VIA CHRISTI HOSPITALS V. KAN-PAK LLC
WORKERS COMPENSATION BOARD - REVERSED
NO. 116,692 – AUGUST 25, 2017
FACTS: Pinion was burned while working for Kan-Pak LLC and was treated at Via Christi Hospital. Although Pinion's treatment cost over $1 million, Kan-Pak's insurance carrier paid much less than that to Via Christi. The 2010 fee schedule for workers compensation introduced the "stop-loss method" that was meant to be applied to particularly costly services. That fee schedule persisted in 2011, but an addition was made which instructed that providers should be reimbursed using either the stop-loss method or the traditional method, whichever was least. It is unclear how or when the rule was amended, and insurers who inquired were told to ignore it. But Kan-Pak's insurer would not, claiming that this was a properly published regulation that must be followed. Both the hearing officer and Board found that they could not alter the written language of the regulation, and this appeal followed.
ISSUE: Is the language in the 2011 regulations enforceable
HELD: The Division of Workers Compensation has a statutory obligation to adopt rules and regulations which establish a fee schedule. Every step of the process must follow the statutory rules. The 2011 amendment to the fee schedule that introduced the "whichever is least" language did not follow the required procedure; there was no cost study to gauge the impact of the addition of the statement. Because the rule process here did not follow proper procedure and the rule change was apparently an accident, the court was not required to enforce it.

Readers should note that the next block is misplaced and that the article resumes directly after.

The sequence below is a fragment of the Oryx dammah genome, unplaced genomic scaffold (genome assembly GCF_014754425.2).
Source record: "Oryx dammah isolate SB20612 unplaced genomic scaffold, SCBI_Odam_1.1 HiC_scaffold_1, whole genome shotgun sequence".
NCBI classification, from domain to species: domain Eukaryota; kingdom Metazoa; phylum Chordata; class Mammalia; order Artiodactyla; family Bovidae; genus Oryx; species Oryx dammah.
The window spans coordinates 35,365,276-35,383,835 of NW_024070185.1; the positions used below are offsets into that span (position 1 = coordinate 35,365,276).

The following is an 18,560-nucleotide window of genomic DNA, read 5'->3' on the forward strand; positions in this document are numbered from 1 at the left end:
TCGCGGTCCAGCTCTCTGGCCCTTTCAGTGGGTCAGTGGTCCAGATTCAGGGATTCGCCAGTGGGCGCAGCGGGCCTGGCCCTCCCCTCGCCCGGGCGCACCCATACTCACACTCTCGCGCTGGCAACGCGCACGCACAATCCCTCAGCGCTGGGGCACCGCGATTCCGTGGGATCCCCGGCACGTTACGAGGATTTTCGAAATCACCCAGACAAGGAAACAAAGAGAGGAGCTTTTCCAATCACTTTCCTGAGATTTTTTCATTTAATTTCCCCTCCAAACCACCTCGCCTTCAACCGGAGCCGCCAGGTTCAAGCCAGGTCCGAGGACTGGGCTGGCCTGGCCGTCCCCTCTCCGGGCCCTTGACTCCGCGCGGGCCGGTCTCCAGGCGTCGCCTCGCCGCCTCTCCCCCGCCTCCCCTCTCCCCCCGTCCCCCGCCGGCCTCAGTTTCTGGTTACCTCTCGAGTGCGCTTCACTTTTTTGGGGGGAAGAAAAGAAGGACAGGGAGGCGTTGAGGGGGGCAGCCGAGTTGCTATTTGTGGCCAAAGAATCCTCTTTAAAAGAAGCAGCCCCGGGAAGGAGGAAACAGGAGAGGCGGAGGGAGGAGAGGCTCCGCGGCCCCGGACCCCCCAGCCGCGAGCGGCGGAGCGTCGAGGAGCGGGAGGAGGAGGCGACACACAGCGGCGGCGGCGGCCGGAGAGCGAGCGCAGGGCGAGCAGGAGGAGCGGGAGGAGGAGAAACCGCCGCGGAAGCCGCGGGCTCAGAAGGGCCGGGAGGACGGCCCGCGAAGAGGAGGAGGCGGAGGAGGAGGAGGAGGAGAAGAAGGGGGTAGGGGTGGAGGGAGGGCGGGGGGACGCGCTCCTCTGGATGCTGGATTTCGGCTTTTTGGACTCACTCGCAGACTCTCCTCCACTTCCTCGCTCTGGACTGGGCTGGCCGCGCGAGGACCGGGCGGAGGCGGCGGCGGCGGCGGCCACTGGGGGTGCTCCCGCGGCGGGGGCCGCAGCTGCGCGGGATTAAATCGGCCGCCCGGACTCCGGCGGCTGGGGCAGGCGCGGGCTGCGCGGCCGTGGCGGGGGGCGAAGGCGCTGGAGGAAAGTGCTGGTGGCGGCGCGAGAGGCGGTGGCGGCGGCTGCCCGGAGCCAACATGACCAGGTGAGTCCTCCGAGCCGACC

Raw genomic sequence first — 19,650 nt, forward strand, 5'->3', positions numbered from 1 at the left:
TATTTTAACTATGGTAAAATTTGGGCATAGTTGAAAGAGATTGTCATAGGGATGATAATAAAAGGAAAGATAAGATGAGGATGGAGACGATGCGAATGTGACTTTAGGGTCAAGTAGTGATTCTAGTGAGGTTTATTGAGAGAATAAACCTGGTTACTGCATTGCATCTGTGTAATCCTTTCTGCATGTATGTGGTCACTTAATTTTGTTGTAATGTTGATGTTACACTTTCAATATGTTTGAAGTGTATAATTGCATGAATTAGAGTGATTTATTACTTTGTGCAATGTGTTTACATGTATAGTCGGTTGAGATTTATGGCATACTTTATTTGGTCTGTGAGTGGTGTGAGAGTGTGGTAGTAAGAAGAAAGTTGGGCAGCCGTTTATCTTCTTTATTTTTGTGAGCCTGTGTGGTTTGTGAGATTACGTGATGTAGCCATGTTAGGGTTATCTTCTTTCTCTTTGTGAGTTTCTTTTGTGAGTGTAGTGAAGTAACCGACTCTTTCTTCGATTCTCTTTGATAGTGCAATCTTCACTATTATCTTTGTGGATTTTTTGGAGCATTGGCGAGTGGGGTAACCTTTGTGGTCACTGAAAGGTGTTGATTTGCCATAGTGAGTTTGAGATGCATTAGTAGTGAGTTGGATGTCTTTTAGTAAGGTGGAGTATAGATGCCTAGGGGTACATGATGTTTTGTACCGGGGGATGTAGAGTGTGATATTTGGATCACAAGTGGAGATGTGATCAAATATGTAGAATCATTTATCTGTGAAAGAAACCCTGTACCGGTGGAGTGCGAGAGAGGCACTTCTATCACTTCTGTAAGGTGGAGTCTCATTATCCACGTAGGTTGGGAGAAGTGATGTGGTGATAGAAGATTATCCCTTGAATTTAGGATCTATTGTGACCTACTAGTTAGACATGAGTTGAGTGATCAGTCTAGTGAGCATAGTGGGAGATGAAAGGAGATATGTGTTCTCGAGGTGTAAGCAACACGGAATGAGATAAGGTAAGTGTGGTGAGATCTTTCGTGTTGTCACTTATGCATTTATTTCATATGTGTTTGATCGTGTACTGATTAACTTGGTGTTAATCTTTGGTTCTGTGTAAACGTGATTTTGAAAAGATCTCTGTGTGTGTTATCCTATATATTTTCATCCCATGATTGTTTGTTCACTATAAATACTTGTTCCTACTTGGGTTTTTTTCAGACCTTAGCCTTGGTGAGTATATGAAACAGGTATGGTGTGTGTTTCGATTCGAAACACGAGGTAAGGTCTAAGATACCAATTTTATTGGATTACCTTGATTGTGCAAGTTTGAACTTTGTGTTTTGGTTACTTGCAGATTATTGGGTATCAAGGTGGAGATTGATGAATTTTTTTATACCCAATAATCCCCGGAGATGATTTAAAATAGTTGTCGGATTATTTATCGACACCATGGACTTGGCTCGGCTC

STATUTES: K.S.A. 2016 Supp. 44-510i(a), -510i(b), -510i(c), -510i(d), 77-415, -416(b)(1); K.S.A. 2010 Supp. 44-510j; K.S.A. 1990 Supp. 44-510(a)(1)
IN RE PATERNITY OF S.M.J. V. OGLE
DOUGLAS DISTRICT COURT—VACATED AND REMANDED
NO. 115,776—AUGUST 25, 2017
FACTS: Jacobs and Ogle had a child together and then separated. After the separation, Ogle persisted in making disparaging remarks about Jacobs, both in front of his child and to the community at large. Ogle's remarks did not stop even after Jacobs was given sole custody of the child and Ogle's parenting time was restricted to supervised visits and monitored phone calls. After Ogle shared remarks about Jacobs with her employer, Jacobs lost her job. She asked the district court to hold Ogle in contempt for violating its order not to share accusations about her with third parties. Ogle was ordered to appear at a contempt hearing but he failed to do so despite knowing about the hearing. The district court held the hearing in Ogle's absence and found Ogle was in contempt. The judge ordered monetary sanctions plus a 30-day jail term that would be suspended if Ogle paid. Ogle appealed.
ISSUE: (1) District court's ability to hold the hearing
HELD: Statutory provisions did not allow the district court to hold a hearing without Ogle. When Ogle did not attend the hearing the district court should have either attempted to secure his presence with a phone call or issued a bench warrant for his arrest. Because the hearing violated Ogle's due process rights, the district court's order was vacated.
STATUTES: K.S.A. 2016 Supp. 20-1204a, -1204(b), -1204a(b), -1204a(c)